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Just after winning the 1979 NCAA hockey championship, University of Minnesota head coach Herb Brooks got the call to lead Team USA in the 1980 Olympics. At the time, the United States adhered to the original Olympic ideal of using only amateur athletes, and Brooks hand-picked the best collegiate hockey players in the nation. For his center, Brooks needed to look no further than his championship Minnesota team, selecting Steve Christoff. Christoff had led the Gophers in scoring in back to back seasons and had recently completed his college career by scoring Minnesota’s NCAA tournament-winning goal. As it turned out, Christoff’s presence on the team would have a direct impact on the team winning the Gold at the Lake Placid Games. Heading into the Olympics Steve Christoff was considered by many the most important player on the team.  This makes sense as he had just won the Hobey Baker award for the best college hockey player in the country.  During the Olympics Christoff did not disappoint as he had been the most successful over all Olympics of any player in the tournament not just the United States Olympic team, having more points than any other player during the entire tournament (including Olympic qualifiers).

The way hockey was featured at the 1980 games was as a “round robin,” with four teams eventually winning the chance to compete for the Gold, Silver and Bronze. As it turned out, the final quartet was the Soviet Union, Finland, Sweden and the United States. With 1980 being the height of the Cold War, the first round featuring the US vs USSR held much more at stake than just a medal. In the dramatic game, Team USA prevailed over the heavily-favored Soviets in what has become known as the “Miracle on Ice.” This victory, though emotional and dramatic, was not the Gold Medal game. That game was played two days later against Finland. With the “round robin” setup, a Team USA loss to the Finns, coupled with a USSR win over Sweden would mean the Russians would win the Gold. Thus, the US-Finland game meant much more than first and second place finishes.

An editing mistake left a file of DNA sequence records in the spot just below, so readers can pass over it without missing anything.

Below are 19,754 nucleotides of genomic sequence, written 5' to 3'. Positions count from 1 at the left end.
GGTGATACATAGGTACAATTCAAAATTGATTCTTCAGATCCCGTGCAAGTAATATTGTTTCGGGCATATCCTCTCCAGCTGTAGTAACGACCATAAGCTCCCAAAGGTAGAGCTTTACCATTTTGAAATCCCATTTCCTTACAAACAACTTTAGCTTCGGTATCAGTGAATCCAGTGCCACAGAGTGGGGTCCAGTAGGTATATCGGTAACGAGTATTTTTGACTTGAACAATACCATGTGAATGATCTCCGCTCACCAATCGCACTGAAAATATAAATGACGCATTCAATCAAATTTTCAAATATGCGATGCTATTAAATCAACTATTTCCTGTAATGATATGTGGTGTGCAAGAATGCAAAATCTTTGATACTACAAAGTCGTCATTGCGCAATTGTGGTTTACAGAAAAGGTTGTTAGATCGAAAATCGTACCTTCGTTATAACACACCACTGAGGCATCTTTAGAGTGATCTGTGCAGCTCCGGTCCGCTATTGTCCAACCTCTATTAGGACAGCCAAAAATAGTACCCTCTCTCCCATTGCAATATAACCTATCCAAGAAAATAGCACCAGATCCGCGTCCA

The Finns showed their professionalism by holding the US to a single goal, scored by Christoff, after two periods and the game was frozen at 2-1 Finland going into the third and final period. That is when Steve Christoff stepped up. According to Team USA’s goaltender Jim Craig, ““Steve Christoff was one of the leaders of our team. Steve also had an excellent professional career. And Steve liked the big games. In fact, I believe the Gold Medal game verse Finland was his best Game of the tournament when he scored the game tying goal and assisted on the final goal.” Christoff’s first period goal energized his teammates by evening up the score and as Craig stated above, his assist to Mark Johnson’s third period short-handed goal put the American’s up 4-2, ensuring them the Gold.

This blue jersey was the one worn by Steve Christoff that afternoon in Lake Placid when his goal tied the game and inspired his team to do the impossible. You can see it in the iconic game. The jersey shows great game use, with the kind of wear you want to see on the jersey of a Gold Medal winner. There is toning throughout, with some snags to the mesh fabric. Light staining, abrasion marks and scuffs are visible and there are some loose threads present. The front has “USA” in red and white tackle twill. The sleeves and waist are trimmed in bold bands of red and white with Christoff’s number “11” on each shoulder in red and white tackle twill. The back has “CHRISTOFF” across the shoulders in white tackle twill on a blue name plate. His number “11” is below in red and white tackle twill. The original Norcon size XL label is intact inside the collar. Any game used piece from the 1980 US Olympic Hockey Team contains incalculable historical significance, but the jersey worn by the player who scored the tying goal that paved the way for the most dramatic moment in American sports is quite simply extraordinary. This jersey comes with a detailed letter of provenance from Steve Christoff, along with the original purchase receipt for when this historic jersey previously sold at auction for $325,000.

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